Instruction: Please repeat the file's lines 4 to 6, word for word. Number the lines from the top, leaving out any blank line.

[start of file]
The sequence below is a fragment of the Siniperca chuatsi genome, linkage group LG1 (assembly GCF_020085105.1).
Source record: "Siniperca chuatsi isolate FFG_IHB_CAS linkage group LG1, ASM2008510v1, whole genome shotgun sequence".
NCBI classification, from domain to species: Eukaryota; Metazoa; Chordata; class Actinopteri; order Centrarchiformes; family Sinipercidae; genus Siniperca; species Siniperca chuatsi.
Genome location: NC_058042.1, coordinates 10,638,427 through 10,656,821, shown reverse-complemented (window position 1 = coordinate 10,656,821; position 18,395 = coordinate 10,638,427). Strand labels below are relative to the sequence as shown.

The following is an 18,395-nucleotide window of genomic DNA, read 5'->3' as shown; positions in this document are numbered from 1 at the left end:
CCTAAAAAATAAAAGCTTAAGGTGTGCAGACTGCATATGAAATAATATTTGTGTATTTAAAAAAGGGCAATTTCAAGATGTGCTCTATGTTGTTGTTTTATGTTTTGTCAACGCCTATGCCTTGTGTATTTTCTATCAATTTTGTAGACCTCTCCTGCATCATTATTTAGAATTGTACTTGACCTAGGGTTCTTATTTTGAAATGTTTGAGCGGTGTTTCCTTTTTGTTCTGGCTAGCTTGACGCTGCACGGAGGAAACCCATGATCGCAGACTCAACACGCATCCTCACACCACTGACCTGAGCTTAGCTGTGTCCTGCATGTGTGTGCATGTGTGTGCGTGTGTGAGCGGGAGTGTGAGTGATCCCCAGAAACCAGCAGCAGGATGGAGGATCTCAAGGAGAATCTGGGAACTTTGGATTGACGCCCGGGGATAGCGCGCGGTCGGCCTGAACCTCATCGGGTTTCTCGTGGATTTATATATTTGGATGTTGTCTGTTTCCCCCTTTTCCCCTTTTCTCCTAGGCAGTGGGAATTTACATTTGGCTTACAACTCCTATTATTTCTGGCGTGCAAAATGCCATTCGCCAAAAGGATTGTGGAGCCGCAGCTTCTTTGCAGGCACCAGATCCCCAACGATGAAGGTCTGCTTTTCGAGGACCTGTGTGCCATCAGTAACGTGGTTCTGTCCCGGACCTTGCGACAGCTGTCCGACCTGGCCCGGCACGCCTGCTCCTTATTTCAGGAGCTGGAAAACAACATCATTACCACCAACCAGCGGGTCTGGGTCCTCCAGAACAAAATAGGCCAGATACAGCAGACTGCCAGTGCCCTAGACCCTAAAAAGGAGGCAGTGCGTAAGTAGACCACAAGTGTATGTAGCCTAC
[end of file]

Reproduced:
Genome location: NC_058042.1, coordinates 10,638,427 through 10,656,821, shown reverse-complemented (window position 1 = coordinate 10,656,821; position 18,395 = coordinate 10,638,427). Strand labels below are relative to the sequence as shown.

The following is an 18,395-nucleotide window of genomic DNA, read 5'->3' as shown; positions in this document are numbered from 1 at the left end:
CCTAAAAAATAAAAGCTTAAGGTGTGCAGACTGCATATGAAATAATATTTGTGTATTTAAAAAAGGGCAATTTCAAGATGTGCTCTATGTTGTTGTTTTATGTTTTGTCAACGCCTATGCCTTGTGTATTTTCTATCAATTTTGTAGACCTCTCCTGCATCATTATTTAGAATTGTACTTGACCTAGGGTTCTTATTTTGAAATGTTTGAGCGGTGTTTCCTTTTTGTTCTGGCTAGCTTGACGCTGCACGGAGGAAACCCATGATCGCAGACTCAACACGCATCCTCACACCACTGACCTGAGCTTAGCTGTGTCCTGCATGTGTGTGCATGTGTGTGCGTGTGTGAGCGGGAGTGTGAGTGATCCCCAGAAACCAGCAGCAGGATGGAGGATCTCAAGGAGAATCTGGGAACTTTGGATTGACGCCCGGGGATAGCGCGCGGTCGGCCTGAACCTCATCGGGTTTCTCGTGGATTTATATATTTGGATGTTGTCTGTTTCCCCCTTTTCCCCTTTTCTCCTAGGCAGTGGGAATTTACATTTGGCTTACAACTCCTATTATTTCTGGCGTGCAAAATGCCATTCGCCAAAAGGATTGTGGAGCCGCAGCTTCTTTGCAGGCACCAGATCCCCAACGATGAAGGTCTGCTTTTCGAGGACCTGTGTGCCATCAGTAACGTGGTTCTGTCCCGGACCTTGCGACAGCTGTCCGACCTGGCCCGGCACGCCTGCTCCTTATTTCAGGAGCTGGAAAACAACATCATTACCACCAACCAGCGGGTCTGGGTCCTCCAGAACAAAATAGGCCAGATACAGCAGACTGCCAGTGCCCTAGACCCTAAAAAGGAGGCAGTGCGTAAGTAGACCACAAGTGTATGTAGCCTAC